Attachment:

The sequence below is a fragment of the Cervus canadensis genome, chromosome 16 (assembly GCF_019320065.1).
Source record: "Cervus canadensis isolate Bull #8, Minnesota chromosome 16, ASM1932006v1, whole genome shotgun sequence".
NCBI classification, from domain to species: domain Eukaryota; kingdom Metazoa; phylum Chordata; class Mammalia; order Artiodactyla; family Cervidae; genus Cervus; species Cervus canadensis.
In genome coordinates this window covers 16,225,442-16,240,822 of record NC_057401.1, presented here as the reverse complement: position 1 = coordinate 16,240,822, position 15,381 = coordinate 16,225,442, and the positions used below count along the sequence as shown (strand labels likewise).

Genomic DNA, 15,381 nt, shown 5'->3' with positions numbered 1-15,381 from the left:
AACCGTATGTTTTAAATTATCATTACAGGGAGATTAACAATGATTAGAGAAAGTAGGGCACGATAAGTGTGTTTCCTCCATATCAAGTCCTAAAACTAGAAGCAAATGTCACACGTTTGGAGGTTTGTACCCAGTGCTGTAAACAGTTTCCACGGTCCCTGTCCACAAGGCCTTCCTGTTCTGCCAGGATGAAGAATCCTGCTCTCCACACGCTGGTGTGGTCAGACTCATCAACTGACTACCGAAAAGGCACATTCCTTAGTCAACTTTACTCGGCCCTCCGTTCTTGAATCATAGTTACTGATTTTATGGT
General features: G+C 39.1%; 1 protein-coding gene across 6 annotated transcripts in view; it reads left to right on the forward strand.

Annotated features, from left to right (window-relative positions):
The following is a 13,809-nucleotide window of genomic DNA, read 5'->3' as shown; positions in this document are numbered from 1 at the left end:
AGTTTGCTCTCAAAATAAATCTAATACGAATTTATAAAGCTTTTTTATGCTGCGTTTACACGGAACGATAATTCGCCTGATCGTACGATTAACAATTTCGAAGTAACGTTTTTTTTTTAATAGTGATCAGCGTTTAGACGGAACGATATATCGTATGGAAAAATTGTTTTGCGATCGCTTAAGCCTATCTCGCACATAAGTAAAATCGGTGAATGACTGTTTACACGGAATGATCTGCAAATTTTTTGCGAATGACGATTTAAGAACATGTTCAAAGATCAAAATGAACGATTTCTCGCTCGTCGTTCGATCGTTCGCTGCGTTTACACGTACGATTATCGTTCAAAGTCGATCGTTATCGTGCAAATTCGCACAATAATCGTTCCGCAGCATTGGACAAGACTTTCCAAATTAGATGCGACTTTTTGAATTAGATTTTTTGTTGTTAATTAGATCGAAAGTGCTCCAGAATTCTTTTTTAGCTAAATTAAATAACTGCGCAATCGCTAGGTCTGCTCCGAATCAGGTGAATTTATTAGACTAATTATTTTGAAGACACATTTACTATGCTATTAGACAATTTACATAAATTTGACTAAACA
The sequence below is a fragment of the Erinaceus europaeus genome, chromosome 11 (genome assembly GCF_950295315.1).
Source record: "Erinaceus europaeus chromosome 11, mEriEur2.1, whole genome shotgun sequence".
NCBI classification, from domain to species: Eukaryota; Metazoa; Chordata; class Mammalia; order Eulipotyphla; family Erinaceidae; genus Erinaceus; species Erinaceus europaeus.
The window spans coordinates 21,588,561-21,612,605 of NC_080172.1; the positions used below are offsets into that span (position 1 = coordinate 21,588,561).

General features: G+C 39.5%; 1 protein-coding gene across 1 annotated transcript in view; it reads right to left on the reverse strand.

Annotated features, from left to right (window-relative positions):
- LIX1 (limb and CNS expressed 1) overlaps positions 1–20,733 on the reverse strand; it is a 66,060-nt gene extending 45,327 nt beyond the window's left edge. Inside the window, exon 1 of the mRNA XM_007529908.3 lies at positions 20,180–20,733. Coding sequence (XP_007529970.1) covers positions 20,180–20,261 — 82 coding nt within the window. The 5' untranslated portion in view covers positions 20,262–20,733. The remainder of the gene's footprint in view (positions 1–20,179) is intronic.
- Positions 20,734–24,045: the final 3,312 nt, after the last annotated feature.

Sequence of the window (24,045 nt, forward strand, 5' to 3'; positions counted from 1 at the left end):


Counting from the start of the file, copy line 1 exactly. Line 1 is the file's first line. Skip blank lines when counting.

The sequence below is a fragment of the Cervus canadensis genome, chromosome 16 (assembly GCF_019320065.1).